## 3/20/23

### Linear Recurrence Relation

Linear Recurrence Relation Part-02

Unit-05

Recurrence Relation: Definition

Examples (Fibonacci, Factorial etc.),

Linear recurrence relations with constants coefficients –

Homogenous solutions

Particular solutions

Total solutions

Problems.

Linear recurrence relations with constants coefficients

1.    A linear recurrence relation is a type of recurrence relation in which each term of a sequence is a linear combination of the previous k terms, where k is a fixed positive integer.

2.    The general form of a linear recurrence relation of order k is:

a(n) = c1a(n-1) + c2a(n-2) + ... + ck*a(n-k)

where c1, c2, ..., ck are constants and a(0), a(1), ..., a(k-1) are the initial terms of the sequence.

3.    For example, the Fibonacci sequence is a linear recurrence relation of order 2, where k=2 and the recurrence relation is:

F(n) = F(n-1) + F(n-2) where F(0) = 0 and F(1) = 1.

4.    Another example is the sequence of triangular numbers, which is a linear recurrence relation of order 2, where k=2 and the recurrence relation is:

T(n) = T(n-1) + n where T(1) = 1.

Linear recurrence relations can be solved using a variety of techniques, such as finding the characteristic equation, using generating functions, or using matrix methods.

The solution to a linear recurrence relation is a closed-form expression that gives the value of the nth term of the sequence in terms of the initial conditions and the coefficients of the recurrence relation.

To solve a linear recurrence relation with constant coefficients, one can use the following steps:

1.              Find the characteristic equation by replacing a(n) with x^n in the recurrence relation, giving:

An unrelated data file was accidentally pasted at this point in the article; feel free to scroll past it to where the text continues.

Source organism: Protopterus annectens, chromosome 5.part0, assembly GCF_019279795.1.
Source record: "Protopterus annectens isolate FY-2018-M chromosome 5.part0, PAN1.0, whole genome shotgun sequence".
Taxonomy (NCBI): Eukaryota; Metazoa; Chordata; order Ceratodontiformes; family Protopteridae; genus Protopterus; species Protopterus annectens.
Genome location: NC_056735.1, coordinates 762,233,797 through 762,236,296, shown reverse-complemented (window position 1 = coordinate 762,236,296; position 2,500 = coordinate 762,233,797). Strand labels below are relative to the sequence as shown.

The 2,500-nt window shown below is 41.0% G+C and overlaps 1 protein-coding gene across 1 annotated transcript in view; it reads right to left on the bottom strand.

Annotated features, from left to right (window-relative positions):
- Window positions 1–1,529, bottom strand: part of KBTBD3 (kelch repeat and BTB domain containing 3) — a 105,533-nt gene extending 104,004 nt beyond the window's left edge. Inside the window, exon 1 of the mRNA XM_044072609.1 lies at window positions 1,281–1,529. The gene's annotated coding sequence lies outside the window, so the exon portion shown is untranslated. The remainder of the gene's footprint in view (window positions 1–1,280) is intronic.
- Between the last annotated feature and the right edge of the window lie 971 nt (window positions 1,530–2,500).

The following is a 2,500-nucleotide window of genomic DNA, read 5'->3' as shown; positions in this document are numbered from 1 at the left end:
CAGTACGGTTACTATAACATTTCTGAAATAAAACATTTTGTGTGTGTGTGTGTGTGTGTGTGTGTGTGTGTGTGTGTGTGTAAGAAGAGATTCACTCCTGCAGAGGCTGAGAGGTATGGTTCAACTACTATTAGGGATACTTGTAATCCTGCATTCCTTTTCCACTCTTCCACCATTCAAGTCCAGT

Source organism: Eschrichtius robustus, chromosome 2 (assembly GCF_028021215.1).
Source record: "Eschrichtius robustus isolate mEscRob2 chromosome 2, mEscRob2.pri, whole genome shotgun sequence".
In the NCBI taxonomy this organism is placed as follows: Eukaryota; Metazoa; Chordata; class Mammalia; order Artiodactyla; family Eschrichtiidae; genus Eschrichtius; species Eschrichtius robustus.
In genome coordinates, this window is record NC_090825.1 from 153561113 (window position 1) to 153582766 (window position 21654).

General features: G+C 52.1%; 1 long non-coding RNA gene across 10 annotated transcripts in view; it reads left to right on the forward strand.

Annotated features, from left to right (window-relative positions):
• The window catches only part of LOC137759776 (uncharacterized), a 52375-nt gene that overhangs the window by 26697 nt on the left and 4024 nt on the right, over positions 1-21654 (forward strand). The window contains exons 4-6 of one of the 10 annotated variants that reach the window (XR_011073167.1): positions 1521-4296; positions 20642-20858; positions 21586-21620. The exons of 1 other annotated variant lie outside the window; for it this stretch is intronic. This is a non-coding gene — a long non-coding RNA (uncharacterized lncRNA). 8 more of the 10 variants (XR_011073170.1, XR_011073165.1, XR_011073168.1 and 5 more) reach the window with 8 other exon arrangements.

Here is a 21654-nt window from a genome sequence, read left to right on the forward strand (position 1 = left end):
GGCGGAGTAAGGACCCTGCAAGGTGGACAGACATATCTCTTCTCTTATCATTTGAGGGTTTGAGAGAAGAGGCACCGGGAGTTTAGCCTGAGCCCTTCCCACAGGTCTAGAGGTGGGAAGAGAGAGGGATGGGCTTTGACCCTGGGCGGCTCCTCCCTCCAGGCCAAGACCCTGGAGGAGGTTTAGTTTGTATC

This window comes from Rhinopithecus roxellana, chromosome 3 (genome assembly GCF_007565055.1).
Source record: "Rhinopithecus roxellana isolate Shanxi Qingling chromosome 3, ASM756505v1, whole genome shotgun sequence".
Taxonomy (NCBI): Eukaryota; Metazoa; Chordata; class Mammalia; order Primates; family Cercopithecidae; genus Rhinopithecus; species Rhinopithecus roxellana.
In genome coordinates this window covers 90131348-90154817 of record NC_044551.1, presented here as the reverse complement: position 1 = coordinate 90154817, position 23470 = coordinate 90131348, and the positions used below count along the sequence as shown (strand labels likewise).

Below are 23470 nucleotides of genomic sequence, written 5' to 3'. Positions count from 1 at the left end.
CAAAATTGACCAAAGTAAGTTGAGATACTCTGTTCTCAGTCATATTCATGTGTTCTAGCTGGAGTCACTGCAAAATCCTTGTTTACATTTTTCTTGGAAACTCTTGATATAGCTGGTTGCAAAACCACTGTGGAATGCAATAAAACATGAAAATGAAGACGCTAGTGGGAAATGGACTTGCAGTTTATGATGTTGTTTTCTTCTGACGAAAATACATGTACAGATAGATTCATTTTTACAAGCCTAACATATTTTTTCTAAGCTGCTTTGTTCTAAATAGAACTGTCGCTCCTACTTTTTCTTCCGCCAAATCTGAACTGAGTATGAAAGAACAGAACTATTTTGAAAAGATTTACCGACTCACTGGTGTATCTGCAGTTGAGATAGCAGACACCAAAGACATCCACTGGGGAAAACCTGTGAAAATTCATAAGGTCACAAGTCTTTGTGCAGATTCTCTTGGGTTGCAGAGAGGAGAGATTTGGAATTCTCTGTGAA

x^k - c1x^(k-1) - c2x^(k-2) - ... - ck = 0

2.              Solve the characteristic equation to find its roots. If the roots are distinct, then the general solution to the recurrence relation is:

a(n) = Ar1^n + Br2^n + ... + Z*rk^n

where r1, r2, ..., rk are the roots of the characteristic equation, and A, B, ..., Z are constants determined by the initial conditions.

If the roots are not distinct, then the general solution involves additional terms that depend on the multiplicity of the roots.

3.      Use the initial conditions to determine the values of the constants A, B, ..., Z in the general solution.

4.      Write the final solution as a closed-form expression that gives the value of a(n) in terms of the initial conditions and the coefficients c1, c2, ..., ck of the recurrence relation.

For example,

The Fibonacci sequence is a linear recurrence relation with constant coefficients, where k=2 and the coefficients are c1=1 and c2=1.

The characteristic equation is:

x^2 - x - 1 = 0

which has roots:

r1 = (1 + sqrt(5))/2 r2 = (1 - sqrt(5))/2

The general solution to the recurrence relation is:

F(n) = Ar1^n + Br2^n

where A and B are constants determined by the initial conditions F(0) = 0 and F(1) = 1.

The final solution is:

F(n) = (1/sqrt(5)) * [(r1^n - r2^n)]

which gives the nth term of the Fibonacci sequence.

### Part 01 Recurrence Relation- Click mePart 02 Linear Recurrence Relation- Click mePart 03 Homogeneous and Particular Solutions- Click mePart 04 Total solutions and problem- Click me